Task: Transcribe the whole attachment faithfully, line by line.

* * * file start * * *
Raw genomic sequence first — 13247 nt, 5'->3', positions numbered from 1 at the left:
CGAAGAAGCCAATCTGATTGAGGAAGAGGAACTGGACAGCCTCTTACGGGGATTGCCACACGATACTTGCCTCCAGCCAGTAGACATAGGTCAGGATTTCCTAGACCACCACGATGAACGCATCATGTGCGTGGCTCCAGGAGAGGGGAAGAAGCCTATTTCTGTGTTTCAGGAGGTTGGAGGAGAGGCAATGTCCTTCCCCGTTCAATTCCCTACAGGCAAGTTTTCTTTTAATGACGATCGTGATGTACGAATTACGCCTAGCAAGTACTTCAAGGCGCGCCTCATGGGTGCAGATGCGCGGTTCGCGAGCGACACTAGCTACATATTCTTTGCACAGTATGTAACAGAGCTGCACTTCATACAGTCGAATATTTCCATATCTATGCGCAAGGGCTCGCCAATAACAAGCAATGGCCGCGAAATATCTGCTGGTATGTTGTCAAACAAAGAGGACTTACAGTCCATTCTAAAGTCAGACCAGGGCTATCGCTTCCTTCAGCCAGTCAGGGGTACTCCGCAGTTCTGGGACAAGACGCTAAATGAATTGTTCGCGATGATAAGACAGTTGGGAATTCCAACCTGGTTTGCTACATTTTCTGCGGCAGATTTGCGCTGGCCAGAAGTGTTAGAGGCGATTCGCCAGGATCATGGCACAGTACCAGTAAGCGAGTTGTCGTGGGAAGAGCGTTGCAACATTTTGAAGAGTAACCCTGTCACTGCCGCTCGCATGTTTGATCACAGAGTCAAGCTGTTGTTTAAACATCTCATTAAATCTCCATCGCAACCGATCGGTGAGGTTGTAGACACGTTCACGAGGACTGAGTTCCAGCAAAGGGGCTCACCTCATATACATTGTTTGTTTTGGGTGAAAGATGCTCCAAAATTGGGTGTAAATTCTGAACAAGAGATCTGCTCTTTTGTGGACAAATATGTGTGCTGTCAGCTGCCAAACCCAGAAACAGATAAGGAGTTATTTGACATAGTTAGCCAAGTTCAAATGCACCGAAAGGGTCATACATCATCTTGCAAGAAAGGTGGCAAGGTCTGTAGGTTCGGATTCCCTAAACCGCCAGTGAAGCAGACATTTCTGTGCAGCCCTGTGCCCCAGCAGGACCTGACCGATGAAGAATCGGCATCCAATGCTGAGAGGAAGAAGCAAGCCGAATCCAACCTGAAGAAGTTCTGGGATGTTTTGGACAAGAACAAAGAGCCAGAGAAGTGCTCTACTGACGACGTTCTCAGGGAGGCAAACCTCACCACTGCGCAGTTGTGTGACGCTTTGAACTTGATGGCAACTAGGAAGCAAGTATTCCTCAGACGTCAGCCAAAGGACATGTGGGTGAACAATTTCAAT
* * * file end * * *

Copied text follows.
Raw genomic sequence first — 13247 nt, 5'->3', positions numbered from 1 at the left:
CGAAGAAGCCAATCTGATTGAGGAAGAGGAACTGGACAGCCTCTTACGGGGATTGCCACACGATACTTGCCTCCAGCCAGTAGACATAGGTCAGGATTTCCTAGACCACCACGATGAACGCATCATGTGCGTGGCTCCAGGAGAGGGGAAGAAGCCTATTTCTGTGTTTCAGGAGGTTGGAGGAGAGGCAATGTCCTTCCCCGTTCAATTCCCTACAGGCAAGTTTTCTTTTAATGACGATCGTGATGTACGAATTACGCCTAGCAAGTACTTCAAGGCGCGCCTCATGGGTGCAGATGCGCGGTTCGCGAGCGACACTAGCTACATATTCTTTGCACAGTATGTAACAGAGCTGCACTTCATACAGTCGAATATTTCCATATCTATGCGCAAGGGCTCGCCAATAACAAGCAATGGCCGCGAAATATCTGCTGGTATGTTGTCAAACAAAGAGGACTTACAGTCCATTCTAAAGTCAGACCAGGGCTATCGCTTCCTTCAGCCAGTCAGGGGTACTCCGCAGTTCTGGGACAAGACGCTAAATGAATTGTTCGCGATGATAAGACAGTTGGGAATTCCAACCTGGTTTGCTACATTTTCTGCGGCAGATTTGCGCTGGCCAGAAGTGTTAGAGGCGATTCGCCAGGATCATGGCACAGTACCAGTAAGCGAGTTGTCGTGGGAAGAGCGTTGCAACATTTTGAAGAGTAACCCTGTCACTGCCGCTCGCATGTTTGATCACAGAGTCAAGCTGTTGTTTAAACATCTCATTAAATCTCCATCGCAACCGATCGGTGAGGTTGTAGACACGTTCACGAGGACTGAGTTCCAGCAAAGGGGCTCACCTCATATACATTGTTTGTTTTGGGTGAAAGATGCTCCAAAATTGGGTGTAAATTCTGAACAAGAGATCTGCTCTTTTGTGGACAAATATGTGTGCTGTCAGCTGCCAAACCCAGAAACAGATAAGGAGTTATTTGACATAGTTAGCCAAGTTCAAATGCACCGAAAGGGTCATACATCATCTTGCAAGAAAGGTGGCAAGGTCTGTAGGTTCGGATTCCCTAAACCGCCAGTGAAGCAGACATTTCTGTGCAGCCCTGTGCCCCAGCAGGACCTGACCGATGAAGAATCGGCATCCAATGCTGAGAGGAAGAAGCAAGCCGAATCCAACCTGAAGAAGTTCTGGGATGTTTTGGACAAGAACAAAGAGCCAGAGAAGTGCTCTACTGACGACGTTCTCAGGGAGGCAAACCTCACCACTGCGCAGTTGTGTGACGCTTTGAACTTGATGGCAACTAGGAAGCAAGTATTCCTCAGACGTCAGCCAAAGGACATGTGGGTGAACAATTTCAAT